Chatter and Chitter

The Wrong Kind of Homework

middle school

Homework has always been a struggle for Chatter and Chitter-but this first year of middle school has really been hard.

I think homework is a raging epidemic. I hear parents talking about it, I read articles about it, even Chitter and Chatter’s Doctor recently gave me a speech about the evils of homework-well, he didn’t say it was evil, just unnecessary in his opinion.

Instead of doing math homework – Chitter and Chatter wish they were doing homework with seeds in the garden.

Now that spring has arrived we can’t wait to get our hands dirty. The Deer Hunter has the garden plowed, ready, and waiting for us to plant.

Over the next few days I am going to gather some gardening wisdom. Please be thinking of any tips, superstitions, or memories you can add to my list. I’m already thinking of lime, scarecrows, signs, silver queen corn vs. golden queen corn vs. candy corn (there is a real corn fight in our family), just all kinds of gardening wisdom running through my mind, and I really hope you’ll post your gardening tips too.

Razor a.k.a Adventure Racing Man of Old Red Barn Co. recently shared with me and The Deer Hunter how he finally got his pumpkins to grow. Maybe he’ll share it with all of you-it sounded totally crazy-but I saw the pumpkins so I know it worked.


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  • Reply
    April 8, 2008 at 1:53 pm

    This garden tip really works. We grow tomatoes every year and some years the ripening goes a little slow and there are green tomatoes still on the vine at the end of the growing season. We were told by our grandmother years ago to put an apple that is beginning to go bad under the tomato vines on the ground. As the apple goes bad the ethylene gas vapors will cause the tomatoes to ripen quicker.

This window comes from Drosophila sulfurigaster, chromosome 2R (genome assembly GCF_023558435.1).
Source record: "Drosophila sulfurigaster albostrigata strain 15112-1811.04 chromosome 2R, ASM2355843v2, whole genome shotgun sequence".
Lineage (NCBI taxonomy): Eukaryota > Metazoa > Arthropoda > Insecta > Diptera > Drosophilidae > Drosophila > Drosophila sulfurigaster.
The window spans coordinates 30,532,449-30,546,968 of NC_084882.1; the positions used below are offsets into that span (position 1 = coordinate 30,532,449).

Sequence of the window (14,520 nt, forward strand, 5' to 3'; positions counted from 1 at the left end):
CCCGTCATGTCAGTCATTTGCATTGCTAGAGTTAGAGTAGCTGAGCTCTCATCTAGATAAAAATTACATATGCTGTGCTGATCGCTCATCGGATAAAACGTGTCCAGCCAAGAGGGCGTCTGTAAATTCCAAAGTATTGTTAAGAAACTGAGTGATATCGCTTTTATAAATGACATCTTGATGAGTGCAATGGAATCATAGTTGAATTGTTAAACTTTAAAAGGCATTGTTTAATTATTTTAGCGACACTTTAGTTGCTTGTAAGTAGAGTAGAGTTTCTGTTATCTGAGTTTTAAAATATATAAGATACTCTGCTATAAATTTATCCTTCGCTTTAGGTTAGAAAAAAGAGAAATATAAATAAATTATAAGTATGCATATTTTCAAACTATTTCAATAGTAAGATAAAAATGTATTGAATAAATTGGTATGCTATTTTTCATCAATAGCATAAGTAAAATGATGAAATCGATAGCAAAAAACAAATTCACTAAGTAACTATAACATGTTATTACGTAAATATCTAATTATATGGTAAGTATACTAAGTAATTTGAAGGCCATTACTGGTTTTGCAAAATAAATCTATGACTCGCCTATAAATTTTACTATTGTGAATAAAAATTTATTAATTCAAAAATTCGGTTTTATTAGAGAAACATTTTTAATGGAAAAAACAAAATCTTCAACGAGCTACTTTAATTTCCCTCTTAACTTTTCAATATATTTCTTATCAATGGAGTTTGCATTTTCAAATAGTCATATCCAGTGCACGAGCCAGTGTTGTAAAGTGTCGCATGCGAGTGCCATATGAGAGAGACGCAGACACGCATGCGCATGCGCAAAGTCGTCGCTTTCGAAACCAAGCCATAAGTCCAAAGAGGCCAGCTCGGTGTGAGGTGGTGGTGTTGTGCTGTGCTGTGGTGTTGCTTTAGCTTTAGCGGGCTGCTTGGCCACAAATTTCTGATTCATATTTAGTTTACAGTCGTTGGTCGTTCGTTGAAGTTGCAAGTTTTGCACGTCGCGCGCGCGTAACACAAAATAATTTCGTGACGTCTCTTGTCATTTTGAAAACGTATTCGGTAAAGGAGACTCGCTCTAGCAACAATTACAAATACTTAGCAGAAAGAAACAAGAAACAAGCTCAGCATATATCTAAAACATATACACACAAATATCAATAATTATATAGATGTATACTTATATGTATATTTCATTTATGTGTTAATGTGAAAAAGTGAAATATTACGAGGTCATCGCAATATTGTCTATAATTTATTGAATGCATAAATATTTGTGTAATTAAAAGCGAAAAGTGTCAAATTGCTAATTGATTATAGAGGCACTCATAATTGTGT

• Reply
    Jennifer in OR
    April 6, 2008 at 8:28 am

    Soil tip: be sure to check the pH balance with a pH test kit. For most gardens, a pH of 6.2 to 7 is good. If your garden has acidic soil, add bonemeal, wood ash, or lime. If the soil is too alkaline, add shredded leaves, bark, aged bagged manure, and compost. 🙂

  • Reply
    March 30, 2008 at 1:31 pm

    The little bit of wisdom that comes directly to mind is from my Great-Grandpa and I only heard it second hand. He always planted his corn on a certain day (which I can’t seem to remember right now) and it needed to be “knee high by the 4th of July” in order to get a good crop.

  • Reply
    March 28, 2008 at 7:54 am

    I’m attempting a garden myself for the second time this year so I am pretty much cluesless – as in most things! Hail’s already raking up the ground and talking about what we will plant. I heard from an old-timer that manure is the key to any gardens success. Which, in your case, shouldn’t be difficult to obtain, just messy.
    As for homework, I like what the one gal said about homeschooling-so true! That’s why on some days it makes sense to go back to it 🙂

  • Reply
    March 28, 2008 at 7:28 am

    Auhhh, your garden all dug up and ready to go, brings back such great memories. I always had such a big garden and like you, couldn’t wait to get out there and get it planted.
    I always planted several rows of flowers, as amongst the veggies, they always were so pretty.
    Also, planted lot of the pearls and gold or sugar and cream corn. Yummmm.
    Also another favorite was the heriloom variety seeds of Moons and stars watermelons. Little, but ohhh so sweet.
    Have fun.

  • Reply
    March 28, 2008 at 1:39 am